Do not give up just because something is not going your way - Carl Ann

Best wishes to your anticancer pharmaceutical research project!


Life is full of obstacles and challenges but they shouldn’t stop you from moving forward, meaning, do not give up just because something is not going your way. In fact, they should be the driving forces of your progress. I don’t know everything about Kendo, only what my sensei(s) and my mother have told me. There are some steps which I can’t do but I still train because that is how a person makes progress. You cannot improve if you don’t do anything. Being the person I was and still am (a total weirdo), I never really understood what giving up meant before. I had never so-called given up on anything I started because I didn’t know what it was. It sounded like a silly human sentiment to me. How can you stop doing something that you have not mastered? Doesn’t it feel incomplete? Shouldn’t it motivate you to try harder because it feels good to master something or it enriches your life ie. makes your life more meaningful? 

However, in recent years, after meeting a fair number of people in situations like this, I’m starting to get an idea of what giving up is. I think people give up because they don’t draw strength from the predicament they are in. It is kind of like the Kendo waza, kaeshi-do or Kata #4 (Yonhon-me) where you channel your opponent's cut which is the obstacle, into your own cut to fight back. People do not know how to process their feelings or emotions because the situation is too sad or too stressful. People choose to cut off all ties they have with the problem because it is easier and more comfortable. There is less heartbreak involved if they choose to give up. Unfortunately, I think, they miss out on an opportunity to mature as a person and to learn or develop knowledge or skills. This goes hand in hand with the saying ‘What doesn't kill you, makes you stronger'. Whenever I encounter an obstacle, in a way, I use that obstacle to help me overcome it. In Kendo, I use the fact that I don’t know to help me improve because I WANT to know. I channel my cluelessness to help me learn. So I imagine that me, not knowing something as a very big hole and my cluelessness as a shovel to fill up that hole with soil, that is my training.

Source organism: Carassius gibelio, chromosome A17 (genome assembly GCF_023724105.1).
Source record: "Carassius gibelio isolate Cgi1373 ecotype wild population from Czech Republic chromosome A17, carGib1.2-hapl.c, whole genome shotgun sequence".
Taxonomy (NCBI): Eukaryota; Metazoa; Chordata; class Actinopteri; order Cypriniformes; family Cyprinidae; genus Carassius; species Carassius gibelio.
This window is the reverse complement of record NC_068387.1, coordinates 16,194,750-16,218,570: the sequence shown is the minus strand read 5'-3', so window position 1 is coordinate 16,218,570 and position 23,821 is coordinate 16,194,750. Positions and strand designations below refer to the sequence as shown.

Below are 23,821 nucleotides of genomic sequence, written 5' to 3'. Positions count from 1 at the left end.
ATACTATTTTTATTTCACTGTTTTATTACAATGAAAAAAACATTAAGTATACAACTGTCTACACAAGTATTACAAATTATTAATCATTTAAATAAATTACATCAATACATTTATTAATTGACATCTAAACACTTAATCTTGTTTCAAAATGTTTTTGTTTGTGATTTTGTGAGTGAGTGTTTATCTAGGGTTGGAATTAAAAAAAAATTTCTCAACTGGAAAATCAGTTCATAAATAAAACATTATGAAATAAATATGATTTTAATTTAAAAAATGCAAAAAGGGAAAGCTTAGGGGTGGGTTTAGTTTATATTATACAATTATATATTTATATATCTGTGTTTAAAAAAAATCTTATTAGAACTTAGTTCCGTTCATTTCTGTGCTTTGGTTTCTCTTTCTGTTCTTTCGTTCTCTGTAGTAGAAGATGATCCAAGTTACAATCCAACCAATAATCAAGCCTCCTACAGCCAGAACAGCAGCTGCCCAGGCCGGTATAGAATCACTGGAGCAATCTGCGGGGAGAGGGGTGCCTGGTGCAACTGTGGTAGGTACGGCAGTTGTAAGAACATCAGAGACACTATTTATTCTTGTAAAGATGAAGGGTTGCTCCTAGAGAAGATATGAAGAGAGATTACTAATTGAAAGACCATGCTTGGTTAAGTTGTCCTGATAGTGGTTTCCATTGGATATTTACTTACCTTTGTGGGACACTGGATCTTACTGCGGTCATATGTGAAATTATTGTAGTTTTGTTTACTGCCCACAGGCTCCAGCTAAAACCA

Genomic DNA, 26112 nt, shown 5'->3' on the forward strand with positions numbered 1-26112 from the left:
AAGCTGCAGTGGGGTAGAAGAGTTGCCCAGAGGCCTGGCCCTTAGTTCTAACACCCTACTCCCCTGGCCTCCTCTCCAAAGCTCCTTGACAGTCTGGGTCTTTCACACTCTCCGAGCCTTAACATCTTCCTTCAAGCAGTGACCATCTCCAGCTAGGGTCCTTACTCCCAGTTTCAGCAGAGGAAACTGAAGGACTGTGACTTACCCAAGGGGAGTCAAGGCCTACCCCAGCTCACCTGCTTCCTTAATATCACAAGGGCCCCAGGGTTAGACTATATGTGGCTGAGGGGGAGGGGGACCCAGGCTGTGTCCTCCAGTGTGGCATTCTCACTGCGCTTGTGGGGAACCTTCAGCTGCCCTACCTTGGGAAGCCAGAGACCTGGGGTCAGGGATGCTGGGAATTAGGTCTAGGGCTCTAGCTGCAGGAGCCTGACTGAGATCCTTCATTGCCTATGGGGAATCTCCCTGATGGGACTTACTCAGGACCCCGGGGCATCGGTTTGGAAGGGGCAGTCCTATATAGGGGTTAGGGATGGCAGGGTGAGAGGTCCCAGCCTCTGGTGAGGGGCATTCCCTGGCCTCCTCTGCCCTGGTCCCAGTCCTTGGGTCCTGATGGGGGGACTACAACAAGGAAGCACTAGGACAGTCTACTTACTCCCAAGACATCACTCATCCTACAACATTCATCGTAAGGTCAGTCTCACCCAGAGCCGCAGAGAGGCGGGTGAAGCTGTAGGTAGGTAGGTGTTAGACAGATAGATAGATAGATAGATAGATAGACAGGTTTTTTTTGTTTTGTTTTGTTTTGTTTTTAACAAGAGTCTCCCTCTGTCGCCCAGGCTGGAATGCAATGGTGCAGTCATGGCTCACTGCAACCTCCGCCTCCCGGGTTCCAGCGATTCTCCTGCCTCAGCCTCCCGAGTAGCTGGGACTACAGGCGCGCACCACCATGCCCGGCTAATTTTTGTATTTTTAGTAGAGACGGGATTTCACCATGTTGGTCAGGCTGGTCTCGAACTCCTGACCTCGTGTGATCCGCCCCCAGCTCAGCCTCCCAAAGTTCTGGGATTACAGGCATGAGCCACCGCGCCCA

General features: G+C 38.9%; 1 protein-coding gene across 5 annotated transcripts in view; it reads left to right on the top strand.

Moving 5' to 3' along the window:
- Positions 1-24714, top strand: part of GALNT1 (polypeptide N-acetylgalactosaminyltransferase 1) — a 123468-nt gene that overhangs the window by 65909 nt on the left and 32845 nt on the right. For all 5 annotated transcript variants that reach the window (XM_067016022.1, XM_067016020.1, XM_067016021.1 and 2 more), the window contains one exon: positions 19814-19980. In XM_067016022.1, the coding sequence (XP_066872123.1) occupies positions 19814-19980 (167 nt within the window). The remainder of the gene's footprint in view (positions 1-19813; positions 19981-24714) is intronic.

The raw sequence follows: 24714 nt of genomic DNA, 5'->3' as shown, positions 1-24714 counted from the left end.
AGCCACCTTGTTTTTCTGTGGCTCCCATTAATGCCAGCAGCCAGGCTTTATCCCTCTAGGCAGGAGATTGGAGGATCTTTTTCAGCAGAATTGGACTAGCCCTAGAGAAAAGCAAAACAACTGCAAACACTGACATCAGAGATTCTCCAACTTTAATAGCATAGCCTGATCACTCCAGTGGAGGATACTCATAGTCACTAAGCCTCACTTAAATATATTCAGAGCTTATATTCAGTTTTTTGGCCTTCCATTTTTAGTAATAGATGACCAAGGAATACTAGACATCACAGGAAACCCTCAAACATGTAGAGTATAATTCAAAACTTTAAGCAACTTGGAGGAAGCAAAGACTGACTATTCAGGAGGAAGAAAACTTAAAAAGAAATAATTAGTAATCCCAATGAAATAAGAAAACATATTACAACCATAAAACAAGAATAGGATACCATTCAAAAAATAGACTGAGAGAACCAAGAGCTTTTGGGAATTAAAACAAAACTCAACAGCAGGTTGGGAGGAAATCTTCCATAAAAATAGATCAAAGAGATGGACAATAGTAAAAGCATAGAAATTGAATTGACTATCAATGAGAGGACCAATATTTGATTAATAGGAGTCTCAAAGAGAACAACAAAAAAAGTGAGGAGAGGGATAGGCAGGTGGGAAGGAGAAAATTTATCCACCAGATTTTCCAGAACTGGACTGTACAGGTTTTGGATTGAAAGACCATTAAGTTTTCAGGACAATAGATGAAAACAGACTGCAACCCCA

Another example would be how I came to be an anticancer pharmaceutical scientist/researcher.

Cancer is a long-time annoying family friend that comes to visit us at random times. My dad has it, my uncle had it, my grandmother had it and the list goes on. I was 6 y.o when my father had his first encounter with thyroidal cancer. Our family wasn’t well off so life was hard. My mother had to work very hard to take care of all of us and I didn’t do her any favours because I was a naughty, precocious child, as people called me. I didn’t know fully what was happening to my father so I took it on myself to study what cancer was. When I couldn’t get satisfactory answers from my school teachers, I cut classes to study in the library. With this, my mum had to deal with complaints from the school. If you think I was a good kid, you are so wrong. My mum had to sit me down and give me a serious talking to. I told her I hated what was happening to our family and I didn't want anyone else to go through this and in order to achieve this, I had to stop wasting my time with mediocre people and activities. I wanted to create a cure for cancer. My mum’s response shocked me to this day because she didn't like the idea of me being in a male-dominated field which was the case in those years. She said I could do whatever as long as I promised to fulfill my responsibilities as a student ie. go to classes, respect my teachers etc. This meant I couldn't spend much time at the library and borrowing books was my better option which I hated because I had to interact with librarians who made fun of me because I was reading ‘big people’ books. My peers thought I was delusional and probably insane. My teachers said my attitude made me unfit to be a scientist because I was always challenging their teachings and proposing my own theories. Year after year, I worked on whatever knowledge I could get from books and what I observed from my dad's condition because the feelings I had for cancer were real. I really wanted to do something to get rid of it!